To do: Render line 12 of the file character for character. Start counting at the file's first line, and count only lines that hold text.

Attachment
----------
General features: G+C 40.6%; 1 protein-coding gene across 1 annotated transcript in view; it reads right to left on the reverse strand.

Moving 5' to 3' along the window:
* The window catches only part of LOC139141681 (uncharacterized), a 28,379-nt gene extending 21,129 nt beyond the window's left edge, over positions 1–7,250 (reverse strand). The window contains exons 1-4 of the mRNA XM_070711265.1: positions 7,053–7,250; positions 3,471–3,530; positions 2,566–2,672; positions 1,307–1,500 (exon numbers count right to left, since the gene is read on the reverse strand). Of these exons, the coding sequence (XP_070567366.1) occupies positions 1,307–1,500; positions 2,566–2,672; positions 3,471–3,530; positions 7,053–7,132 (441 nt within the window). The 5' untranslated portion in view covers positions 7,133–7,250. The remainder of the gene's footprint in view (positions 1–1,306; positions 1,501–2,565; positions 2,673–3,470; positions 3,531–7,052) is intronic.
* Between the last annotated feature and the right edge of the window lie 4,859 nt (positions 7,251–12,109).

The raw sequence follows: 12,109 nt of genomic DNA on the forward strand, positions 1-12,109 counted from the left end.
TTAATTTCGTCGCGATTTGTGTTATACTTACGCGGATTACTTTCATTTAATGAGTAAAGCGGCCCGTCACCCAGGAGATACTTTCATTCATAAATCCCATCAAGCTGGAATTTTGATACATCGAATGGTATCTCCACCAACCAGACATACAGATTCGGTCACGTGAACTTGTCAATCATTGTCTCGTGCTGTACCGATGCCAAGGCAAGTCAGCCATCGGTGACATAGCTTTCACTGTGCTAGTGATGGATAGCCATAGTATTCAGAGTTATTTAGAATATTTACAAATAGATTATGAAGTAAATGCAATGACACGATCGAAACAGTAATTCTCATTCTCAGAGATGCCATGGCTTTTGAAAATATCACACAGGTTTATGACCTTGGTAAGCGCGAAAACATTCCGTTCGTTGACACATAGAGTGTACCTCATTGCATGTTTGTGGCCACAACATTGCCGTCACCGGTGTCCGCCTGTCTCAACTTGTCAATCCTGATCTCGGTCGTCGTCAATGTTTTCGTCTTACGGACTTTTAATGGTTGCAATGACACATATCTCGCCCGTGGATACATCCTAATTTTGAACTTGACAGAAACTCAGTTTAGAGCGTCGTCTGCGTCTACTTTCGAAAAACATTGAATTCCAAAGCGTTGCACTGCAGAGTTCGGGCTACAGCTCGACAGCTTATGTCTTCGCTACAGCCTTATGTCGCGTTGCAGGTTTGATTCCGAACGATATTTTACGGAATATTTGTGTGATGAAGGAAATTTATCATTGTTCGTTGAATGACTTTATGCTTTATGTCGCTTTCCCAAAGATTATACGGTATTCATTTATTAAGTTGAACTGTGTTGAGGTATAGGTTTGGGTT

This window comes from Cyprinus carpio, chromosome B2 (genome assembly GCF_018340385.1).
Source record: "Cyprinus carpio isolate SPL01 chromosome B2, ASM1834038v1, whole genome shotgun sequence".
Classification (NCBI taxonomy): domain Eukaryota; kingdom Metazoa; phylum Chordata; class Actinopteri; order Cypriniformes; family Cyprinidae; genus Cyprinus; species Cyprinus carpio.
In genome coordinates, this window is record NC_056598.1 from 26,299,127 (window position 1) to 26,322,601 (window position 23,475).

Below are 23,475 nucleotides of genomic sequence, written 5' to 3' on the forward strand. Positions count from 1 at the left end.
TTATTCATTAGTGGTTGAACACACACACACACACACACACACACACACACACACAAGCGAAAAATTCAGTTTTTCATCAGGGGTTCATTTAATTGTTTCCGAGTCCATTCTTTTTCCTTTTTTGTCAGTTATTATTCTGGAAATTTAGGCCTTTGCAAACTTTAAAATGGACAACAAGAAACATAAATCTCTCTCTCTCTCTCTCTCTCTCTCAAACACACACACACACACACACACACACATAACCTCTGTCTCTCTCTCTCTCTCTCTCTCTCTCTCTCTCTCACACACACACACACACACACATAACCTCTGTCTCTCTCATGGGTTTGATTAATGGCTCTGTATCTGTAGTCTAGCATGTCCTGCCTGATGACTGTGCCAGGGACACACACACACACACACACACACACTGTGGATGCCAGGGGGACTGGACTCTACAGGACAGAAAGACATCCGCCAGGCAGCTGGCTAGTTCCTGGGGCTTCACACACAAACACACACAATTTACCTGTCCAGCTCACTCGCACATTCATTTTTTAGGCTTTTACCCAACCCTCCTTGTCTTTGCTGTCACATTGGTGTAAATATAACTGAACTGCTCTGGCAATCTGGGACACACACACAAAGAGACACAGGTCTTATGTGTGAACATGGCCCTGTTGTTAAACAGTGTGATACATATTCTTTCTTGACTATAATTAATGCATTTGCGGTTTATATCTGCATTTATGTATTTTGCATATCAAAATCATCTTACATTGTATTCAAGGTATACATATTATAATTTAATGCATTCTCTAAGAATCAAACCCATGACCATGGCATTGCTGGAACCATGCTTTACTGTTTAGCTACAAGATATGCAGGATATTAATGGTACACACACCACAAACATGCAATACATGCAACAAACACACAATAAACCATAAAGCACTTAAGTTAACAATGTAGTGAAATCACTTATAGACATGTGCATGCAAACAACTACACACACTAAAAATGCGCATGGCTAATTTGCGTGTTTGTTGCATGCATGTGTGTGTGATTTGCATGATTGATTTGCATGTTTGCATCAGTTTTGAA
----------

TTATTCATTAGTGGTTGAACACACACACACACACACACACACACACACACACACAAGCGAAAAATTCAGTTTTTCATCAGGGGTTCATTTAATTGTTTCCGAGTCCATTCTTTTTCCTTTTTTGTCAGTTATTATTCTGGAAATTTAGGCCTTTGCAAACTTTAAAATGGACAACAAGAAACATAAATCTCTCTCTCTCTCTCTCTCTCTCTCAAACACACACACACACACACACACACACATAACCTCTGTCTCTCTCTCTCTCTCTCTCTCTCTCTCTCTCTCACACACACACACACACACACATAACCTCTGTCTCTCTCATGGGTTTGATTAATGGCTCTGTATCTGTAGTCTAGCATGTCCTGCCTGATGACTGTGCCAGGGACACACACACACACACACACACACACTGTGGATGCCAGGGGGACTGGACTCTACAGGACAGAAAGACATCCGCCAGGCAGCTGGCTAGTTCCTGGGGCTTCACACACAAACACACACAATTTACCTGTCCAGCTCACTCGCACATTCATTTTTTAGGCTTTTACCCAACCCTCCTTGTCTTTGCTGTCACATTGGTGTAAATATAACTGAACTGCTCTGGCAATCTGGGACACACACACAAAGAGACACAGGTCTTATGTGTGAACATGGCCCTGTTGTTAAACAGTGTGATACATATTCTTTCTTGACTATAATTAATGCATTTGCGGTTTATATCTGCATTTATGTATTTTGCATATCAAAATCATCTTACATTGTATTCAAGGTATACATATTATAATTTAATGCATTCTCTAAGAATCAAACCCATGACCATGGCATTGCTGGAACCATGCTTTACTGTTTAGCTACAAGATATGCAGGATATTAATGGTACACACACCACAAACATGCAATACATGCAACAAACACACAATAAACCATAAAGCACTTAAGTTAACAATGTAGTGAAATCACTTATAGACATGTGCATGCAAACAACTACACACACTAAAAATGCGCATGGCTAATTTGCGTGTTTGTTGCATGCATGTGTGTGTGATTTGCATGATTGATTTGCATGTTTGCATCAGTTTTGAA